At the same time, Morsi appears to be trying to turn the crisis to his advantage by depicting Egypt as the Arab world's main protector of the Palestinians after years under Mubarak, who was closely tied to Israel and opposed to the Hamas militant group.
"Egyptians love peace . . . but they have always been able to fend off aggressors and protect the land, the nation and the Muslim world," he said in his address at a mosque near his home in a Cairo suburb. "We are even more insistent on remaining a protective shield to the Arab and Muslim world."
"We say to the aggressor, peace will never be achieved through aggression . . . because war does not build stability or peace," Morsi said. "This blood will be a curse on you," he said as the crowd in the mosque chanted, "God is great" and "With our blood and souls, we sacrifice for Palestine."
"I say to the aggressor to take a lesson from history and stop this farce and bloodshed or else you will face the wrath of the people and their leadership," he said. "Egypt today is different than Egypt yesterday and that the Arabs today are different than the Arabs of yesterday."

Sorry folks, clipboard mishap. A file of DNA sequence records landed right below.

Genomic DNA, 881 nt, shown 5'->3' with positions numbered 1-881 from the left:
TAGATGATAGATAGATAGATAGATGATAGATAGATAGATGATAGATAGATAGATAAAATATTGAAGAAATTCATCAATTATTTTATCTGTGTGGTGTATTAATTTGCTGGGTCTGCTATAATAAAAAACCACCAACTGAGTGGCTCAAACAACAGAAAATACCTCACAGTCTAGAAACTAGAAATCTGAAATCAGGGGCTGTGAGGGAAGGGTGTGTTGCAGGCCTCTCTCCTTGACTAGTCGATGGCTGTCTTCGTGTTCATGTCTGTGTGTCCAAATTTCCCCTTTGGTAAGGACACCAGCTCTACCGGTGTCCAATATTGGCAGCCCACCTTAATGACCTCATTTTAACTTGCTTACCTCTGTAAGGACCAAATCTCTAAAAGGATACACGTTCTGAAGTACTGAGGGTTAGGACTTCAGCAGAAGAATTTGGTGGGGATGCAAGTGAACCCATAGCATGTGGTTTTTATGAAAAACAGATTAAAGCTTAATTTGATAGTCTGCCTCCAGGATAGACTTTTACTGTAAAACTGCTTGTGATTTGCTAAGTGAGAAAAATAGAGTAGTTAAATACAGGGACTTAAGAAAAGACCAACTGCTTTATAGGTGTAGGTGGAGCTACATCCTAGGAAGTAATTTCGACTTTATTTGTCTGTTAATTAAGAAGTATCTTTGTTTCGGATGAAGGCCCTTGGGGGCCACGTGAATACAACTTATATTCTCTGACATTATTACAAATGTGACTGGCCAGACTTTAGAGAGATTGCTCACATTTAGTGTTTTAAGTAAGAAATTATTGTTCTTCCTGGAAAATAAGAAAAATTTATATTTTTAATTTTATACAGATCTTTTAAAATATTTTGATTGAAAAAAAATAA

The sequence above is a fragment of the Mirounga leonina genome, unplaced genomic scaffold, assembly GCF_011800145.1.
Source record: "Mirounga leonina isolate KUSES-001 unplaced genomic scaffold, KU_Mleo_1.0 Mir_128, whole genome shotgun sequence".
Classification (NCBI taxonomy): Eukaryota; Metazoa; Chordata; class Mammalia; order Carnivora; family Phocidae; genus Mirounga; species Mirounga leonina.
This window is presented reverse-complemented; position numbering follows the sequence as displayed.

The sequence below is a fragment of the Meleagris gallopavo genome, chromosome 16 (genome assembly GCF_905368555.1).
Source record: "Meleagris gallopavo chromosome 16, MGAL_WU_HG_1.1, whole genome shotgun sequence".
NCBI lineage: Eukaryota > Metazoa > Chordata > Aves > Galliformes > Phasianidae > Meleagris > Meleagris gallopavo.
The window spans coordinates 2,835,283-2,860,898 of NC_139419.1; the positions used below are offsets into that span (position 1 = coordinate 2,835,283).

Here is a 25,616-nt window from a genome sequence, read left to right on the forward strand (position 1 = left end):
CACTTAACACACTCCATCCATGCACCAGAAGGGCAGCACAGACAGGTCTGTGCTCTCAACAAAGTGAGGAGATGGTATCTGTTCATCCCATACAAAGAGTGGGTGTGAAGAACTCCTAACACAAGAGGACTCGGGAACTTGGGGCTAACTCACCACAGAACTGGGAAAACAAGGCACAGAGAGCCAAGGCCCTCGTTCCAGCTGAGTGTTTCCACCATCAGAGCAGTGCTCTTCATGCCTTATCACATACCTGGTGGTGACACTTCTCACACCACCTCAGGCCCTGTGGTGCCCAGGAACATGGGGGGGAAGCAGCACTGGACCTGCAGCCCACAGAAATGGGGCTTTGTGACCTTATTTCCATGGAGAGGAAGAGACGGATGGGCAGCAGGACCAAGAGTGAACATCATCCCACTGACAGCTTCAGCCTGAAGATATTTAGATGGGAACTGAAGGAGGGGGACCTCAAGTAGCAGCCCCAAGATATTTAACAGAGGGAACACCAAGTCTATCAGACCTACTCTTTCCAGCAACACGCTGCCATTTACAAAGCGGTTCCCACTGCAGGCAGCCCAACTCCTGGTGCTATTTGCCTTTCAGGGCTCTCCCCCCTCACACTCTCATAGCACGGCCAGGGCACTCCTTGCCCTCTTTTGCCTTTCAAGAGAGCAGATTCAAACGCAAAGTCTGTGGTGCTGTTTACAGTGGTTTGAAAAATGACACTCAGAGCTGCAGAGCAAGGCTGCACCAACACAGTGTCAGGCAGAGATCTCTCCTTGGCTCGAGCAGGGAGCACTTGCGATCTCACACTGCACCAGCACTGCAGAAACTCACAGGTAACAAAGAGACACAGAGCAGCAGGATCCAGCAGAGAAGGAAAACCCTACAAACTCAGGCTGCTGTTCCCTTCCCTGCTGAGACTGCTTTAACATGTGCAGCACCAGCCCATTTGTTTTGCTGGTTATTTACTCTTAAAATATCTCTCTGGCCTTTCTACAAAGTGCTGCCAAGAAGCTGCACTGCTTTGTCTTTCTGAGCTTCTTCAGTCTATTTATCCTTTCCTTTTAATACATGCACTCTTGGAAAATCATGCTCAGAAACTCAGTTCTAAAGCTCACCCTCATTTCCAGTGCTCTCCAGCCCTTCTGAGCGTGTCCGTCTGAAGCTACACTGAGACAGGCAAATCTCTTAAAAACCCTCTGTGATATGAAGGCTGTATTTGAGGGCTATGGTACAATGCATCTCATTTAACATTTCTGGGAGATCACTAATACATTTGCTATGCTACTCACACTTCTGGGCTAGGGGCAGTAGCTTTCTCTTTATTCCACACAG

Morsi has pulled Egypt's ambassador from Tel Aviv to protest Israel's bombardment of Gaza, which Israel says was launched in retaliation for rocket attacks by Islamic militants in Gaza.
The dispatching of his prime minister, Hesham Kandil, was a dramatic if largely symbolic show of support for Hamas, which is effectively the Palestinian branch of the Muslim Brotherhood. Kandil is the highest level Egyptian official to visit Gaza since Hamas took over the territory in 2007 after winning elections two years earlier.
Despite the strong rhetoric, Morsi's government continues to work closely with Israel on security issues pertaining to the Sinai Peninsula, where militants have launched attacks on Egyptian forces and Israel. Since his election, Morsi has promised to abide by Egypt's 1979 peace deal with Israel.
The Palestinian cause unites Egypt's feuding political factions, from secular leftists to conservative Islamists, and all are putting pressure on Morsi to be tough on Israel.